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Australia: Secret document offering answers to media questions accidentally sent to journalists

Addressing issues including the rise in asylum seeker numbers, taxation, conflict in Syria, the Paris Agreement and Wikileaks founder Julian Assange said the document offered strategic answers on tough questions to politicians.

India TV News Desk India TV News Desk
New Delhi Updated on: October 14, 2019 11:54 IST
Confidential document leaked by Australia PMO
Image Source : AP PHOTO

Confidential document leaked by Australia PMO

The Prime Minister's office in Australia has accidentally sent a confidential document to the media, instead of sending it to the government's Liberal-National Party coalition members for Monday's resumption of Parliament. According to the Xinhua news agency, the internal document was sent to journalists and news outlets. 

Addressing issues including the rise in asylum seeker numbers, taxation, conflict in Syria, the Paris Agreement and Wikileaks founder Julian Assange said the document offered strategic answers on tough questions to politicians. These questions might be asked by journalists and opposition party members.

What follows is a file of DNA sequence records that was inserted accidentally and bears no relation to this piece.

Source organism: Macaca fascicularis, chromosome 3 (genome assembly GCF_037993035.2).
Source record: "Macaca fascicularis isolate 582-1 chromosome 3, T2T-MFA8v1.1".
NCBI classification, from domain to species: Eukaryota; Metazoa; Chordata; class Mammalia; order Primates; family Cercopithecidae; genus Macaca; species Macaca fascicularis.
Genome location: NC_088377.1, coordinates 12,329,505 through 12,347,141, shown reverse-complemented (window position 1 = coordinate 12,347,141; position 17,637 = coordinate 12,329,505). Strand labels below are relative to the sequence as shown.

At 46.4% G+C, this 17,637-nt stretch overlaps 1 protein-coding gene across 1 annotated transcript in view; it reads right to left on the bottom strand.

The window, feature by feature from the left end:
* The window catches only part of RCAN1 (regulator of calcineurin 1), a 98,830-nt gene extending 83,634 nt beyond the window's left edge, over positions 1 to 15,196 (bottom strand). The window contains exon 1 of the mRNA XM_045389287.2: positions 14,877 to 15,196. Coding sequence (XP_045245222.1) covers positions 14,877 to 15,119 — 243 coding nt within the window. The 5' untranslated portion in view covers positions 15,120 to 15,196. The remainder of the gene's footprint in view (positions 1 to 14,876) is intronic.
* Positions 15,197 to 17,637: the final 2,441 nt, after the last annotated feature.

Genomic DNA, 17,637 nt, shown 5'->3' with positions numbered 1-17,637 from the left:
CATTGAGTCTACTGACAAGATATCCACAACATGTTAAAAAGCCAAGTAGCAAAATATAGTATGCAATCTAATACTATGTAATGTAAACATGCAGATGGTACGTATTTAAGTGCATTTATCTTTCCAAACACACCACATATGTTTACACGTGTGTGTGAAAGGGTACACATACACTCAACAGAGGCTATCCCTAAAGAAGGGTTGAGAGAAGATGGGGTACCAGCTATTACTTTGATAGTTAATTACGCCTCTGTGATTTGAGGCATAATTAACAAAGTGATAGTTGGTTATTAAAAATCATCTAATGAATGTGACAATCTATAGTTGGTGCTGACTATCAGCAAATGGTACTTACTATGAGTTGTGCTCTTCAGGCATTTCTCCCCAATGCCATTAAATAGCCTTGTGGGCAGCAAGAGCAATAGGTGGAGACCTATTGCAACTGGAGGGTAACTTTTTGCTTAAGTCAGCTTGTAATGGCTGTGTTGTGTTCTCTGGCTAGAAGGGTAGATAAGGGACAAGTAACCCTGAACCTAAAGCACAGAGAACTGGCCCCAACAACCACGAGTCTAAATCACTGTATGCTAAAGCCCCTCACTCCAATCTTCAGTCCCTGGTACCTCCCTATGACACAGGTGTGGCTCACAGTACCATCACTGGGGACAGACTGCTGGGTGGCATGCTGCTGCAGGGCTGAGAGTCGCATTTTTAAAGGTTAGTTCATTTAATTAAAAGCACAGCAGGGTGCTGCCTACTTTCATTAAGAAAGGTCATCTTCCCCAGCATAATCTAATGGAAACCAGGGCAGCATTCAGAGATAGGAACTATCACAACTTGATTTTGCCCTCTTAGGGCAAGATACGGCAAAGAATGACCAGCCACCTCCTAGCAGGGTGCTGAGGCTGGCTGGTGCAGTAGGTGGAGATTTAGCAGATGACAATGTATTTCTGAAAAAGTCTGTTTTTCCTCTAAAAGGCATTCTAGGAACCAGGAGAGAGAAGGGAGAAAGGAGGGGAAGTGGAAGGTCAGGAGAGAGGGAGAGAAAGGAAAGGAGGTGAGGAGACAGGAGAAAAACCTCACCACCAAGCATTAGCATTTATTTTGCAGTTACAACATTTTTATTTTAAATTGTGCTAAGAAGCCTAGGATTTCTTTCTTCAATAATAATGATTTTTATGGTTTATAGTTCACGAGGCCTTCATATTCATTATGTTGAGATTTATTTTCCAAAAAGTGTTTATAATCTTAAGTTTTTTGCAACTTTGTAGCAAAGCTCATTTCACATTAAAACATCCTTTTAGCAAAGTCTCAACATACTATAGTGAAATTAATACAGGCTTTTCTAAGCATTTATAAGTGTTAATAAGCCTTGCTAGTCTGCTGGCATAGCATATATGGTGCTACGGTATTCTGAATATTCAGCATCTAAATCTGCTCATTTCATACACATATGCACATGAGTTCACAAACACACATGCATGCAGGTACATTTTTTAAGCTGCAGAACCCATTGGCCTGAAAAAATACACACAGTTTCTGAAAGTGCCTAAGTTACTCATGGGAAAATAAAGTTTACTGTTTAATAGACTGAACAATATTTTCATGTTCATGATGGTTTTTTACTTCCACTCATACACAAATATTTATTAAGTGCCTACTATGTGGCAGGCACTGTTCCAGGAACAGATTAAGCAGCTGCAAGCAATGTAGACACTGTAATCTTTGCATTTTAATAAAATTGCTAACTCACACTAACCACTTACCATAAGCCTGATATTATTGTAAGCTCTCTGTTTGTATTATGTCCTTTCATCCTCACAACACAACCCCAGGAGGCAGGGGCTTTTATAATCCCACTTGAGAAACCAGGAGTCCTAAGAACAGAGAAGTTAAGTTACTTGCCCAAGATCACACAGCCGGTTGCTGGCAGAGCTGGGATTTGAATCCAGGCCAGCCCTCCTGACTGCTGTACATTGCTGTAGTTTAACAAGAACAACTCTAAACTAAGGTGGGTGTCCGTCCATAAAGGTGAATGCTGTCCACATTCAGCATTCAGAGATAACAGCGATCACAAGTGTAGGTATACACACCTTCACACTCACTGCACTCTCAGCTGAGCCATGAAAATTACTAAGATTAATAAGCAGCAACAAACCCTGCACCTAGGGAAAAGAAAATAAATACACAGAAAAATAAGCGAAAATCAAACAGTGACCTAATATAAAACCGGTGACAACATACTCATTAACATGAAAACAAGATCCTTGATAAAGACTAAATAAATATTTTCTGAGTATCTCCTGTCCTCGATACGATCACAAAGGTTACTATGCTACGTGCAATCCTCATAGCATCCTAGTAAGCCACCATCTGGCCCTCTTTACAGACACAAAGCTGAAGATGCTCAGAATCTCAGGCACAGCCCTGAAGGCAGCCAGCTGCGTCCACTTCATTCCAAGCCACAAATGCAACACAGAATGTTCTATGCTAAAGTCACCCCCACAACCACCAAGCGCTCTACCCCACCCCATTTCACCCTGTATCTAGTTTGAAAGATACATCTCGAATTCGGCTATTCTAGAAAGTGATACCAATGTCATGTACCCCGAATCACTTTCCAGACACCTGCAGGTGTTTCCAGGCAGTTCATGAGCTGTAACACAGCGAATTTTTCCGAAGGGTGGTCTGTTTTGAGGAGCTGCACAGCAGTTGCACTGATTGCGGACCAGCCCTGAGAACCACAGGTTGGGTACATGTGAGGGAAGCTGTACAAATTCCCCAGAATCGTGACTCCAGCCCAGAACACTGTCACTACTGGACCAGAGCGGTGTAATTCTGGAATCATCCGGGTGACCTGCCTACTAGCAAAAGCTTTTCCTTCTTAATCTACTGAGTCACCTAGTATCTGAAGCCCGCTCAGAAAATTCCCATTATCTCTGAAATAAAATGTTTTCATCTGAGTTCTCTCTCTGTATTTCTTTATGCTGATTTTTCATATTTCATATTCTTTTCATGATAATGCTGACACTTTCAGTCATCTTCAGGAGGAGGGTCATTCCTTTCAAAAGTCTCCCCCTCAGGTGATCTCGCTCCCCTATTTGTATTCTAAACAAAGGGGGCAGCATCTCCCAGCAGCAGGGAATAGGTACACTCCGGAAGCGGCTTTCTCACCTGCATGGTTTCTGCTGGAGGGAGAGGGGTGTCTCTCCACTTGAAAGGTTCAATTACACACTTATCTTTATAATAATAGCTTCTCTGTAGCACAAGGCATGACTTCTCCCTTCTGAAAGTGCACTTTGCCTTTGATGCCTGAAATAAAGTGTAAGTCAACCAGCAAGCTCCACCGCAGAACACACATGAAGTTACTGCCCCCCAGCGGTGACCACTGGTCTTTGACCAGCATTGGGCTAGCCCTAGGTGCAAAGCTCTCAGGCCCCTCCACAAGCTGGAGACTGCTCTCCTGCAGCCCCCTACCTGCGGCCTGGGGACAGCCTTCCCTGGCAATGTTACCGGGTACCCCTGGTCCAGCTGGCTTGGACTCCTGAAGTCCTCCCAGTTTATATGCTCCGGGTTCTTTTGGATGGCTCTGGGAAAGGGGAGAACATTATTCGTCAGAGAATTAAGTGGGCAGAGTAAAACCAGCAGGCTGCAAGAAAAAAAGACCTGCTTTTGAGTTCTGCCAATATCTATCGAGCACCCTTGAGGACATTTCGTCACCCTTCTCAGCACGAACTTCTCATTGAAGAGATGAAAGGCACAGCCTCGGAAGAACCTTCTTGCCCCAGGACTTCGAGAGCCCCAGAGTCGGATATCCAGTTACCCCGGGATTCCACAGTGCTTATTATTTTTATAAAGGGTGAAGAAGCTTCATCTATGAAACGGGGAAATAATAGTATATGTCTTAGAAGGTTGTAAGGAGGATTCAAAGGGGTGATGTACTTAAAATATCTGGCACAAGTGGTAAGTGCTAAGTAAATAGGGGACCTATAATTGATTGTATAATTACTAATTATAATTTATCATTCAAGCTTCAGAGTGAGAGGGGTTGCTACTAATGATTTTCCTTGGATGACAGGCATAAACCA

The 8,200-word document said that if asked about the International Monetary Fund (IMF)'s climate change report which claims Australia may not meet it's 2030 target, the talking points urge MPs to deflect and respond by saying "we'll meet our target without introducing a carbon tax... When Labor (opposition party) were in government and introduced a carbon tax, energy prices went up and industry threatened to take jobs offshore".

In another section of the document, it suggested party members address fears of worker exploitation, after official statistics recently confirmed an all-time high number of asylum seekers have arrived in Australia by air over the past five years, by arguing "the exploitation of any worker in Australia is something we have zero tolerance for".

"Labor claim to be concerned about worker exploitation, but when they were last in government they decimated the Fair Work Ombudsman's funding by more than A$20 million Australian ($13.57 million) dollars, cut their staff by 23 per cent and had no policy to protect vulnerable workers," the document said.

While Prime Minister Scott Morrison is yet to comment on the matter, Attorney-General Christian Porter downplayed the gaffe, saying that "these things happen from time to time" in the modern world of politics. 

(With agency inputs)

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